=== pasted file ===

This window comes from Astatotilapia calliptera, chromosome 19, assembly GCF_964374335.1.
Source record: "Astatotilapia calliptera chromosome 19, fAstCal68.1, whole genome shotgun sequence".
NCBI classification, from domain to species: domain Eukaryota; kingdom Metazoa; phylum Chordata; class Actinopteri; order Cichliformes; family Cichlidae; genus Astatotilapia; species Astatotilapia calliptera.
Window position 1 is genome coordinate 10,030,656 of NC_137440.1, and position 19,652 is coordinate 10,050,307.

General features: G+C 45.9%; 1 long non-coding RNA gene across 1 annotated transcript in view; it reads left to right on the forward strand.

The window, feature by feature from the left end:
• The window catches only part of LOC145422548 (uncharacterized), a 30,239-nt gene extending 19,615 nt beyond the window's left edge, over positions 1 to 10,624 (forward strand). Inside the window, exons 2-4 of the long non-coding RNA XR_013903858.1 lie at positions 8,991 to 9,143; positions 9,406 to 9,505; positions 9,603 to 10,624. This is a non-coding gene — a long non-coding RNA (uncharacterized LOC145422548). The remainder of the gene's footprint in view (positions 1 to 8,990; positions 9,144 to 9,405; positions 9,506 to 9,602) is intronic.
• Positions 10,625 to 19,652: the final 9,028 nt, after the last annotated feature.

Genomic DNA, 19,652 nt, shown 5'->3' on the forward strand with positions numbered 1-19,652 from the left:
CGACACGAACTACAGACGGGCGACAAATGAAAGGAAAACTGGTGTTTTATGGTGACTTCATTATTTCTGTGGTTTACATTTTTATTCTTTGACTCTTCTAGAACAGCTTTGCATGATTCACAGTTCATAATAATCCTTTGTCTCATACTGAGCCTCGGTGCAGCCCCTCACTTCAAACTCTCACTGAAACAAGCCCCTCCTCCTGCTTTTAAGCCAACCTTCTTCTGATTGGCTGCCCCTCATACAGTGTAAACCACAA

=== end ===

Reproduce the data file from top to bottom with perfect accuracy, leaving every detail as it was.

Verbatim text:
This window comes from Astatotilapia calliptera, chromosome 19, assembly GCF_964374335.1.
Source record: "Astatotilapia calliptera chromosome 19, fAstCal68.1, whole genome shotgun sequence".
NCBI classification, from domain to species: domain Eukaryota; kingdom Metazoa; phylum Chordata; class Actinopteri; order Cichliformes; family Cichlidae; genus Astatotilapia; species Astatotilapia calliptera.
Window position 1 is genome coordinate 10,030,656 of NC_137440.1, and position 19,652 is coordinate 10,050,307.

General features: G+C 45.9%; 1 long non-coding RNA gene across 1 annotated transcript in view; it reads left to right on the forward strand.

The window, feature by feature from the left end:
• The window catches only part of LOC145422548 (uncharacterized), a 30,239-nt gene extending 19,615 nt beyond the window's left edge, over positions 1 to 10,624 (forward strand). Inside the window, exons 2-4 of the long non-coding RNA XR_013903858.1 lie at positions 8,991 to 9,143; positions 9,406 to 9,505; positions 9,603 to 10,624. This is a non-coding gene — a long non-coding RNA (uncharacterized LOC145422548). The remainder of the gene's footprint in view (positions 1 to 8,990; positions 9,144 to 9,405; positions 9,506 to 9,602) is intronic.
• Positions 10,625 to 19,652: the final 9,028 nt, after the last annotated feature.

Genomic DNA, 19,652 nt, shown 5'->3' on the forward strand with positions numbered 1-19,652 from the left:
CGACACGAACTACAGACGGGCGACAAATGAAAGGAAAACTGGTGTTTTATGGTGACTTCATTATTTCTGTGGTTTACATTTTTATTCTTTGACTCTTCTAGAACAGCTTTGCATGATTCACAGTTCATAATAATCCTTTGTCTCATACTGAGCCTCGGTGCAGCCCCTCACTTCAAACTCTCACTGAAACAAGCCCCTCCTCCTGCTTTTAAGCCAACCTTCTTCTGATTGGCTGCCCCTCATACAGTGTAAACCACAA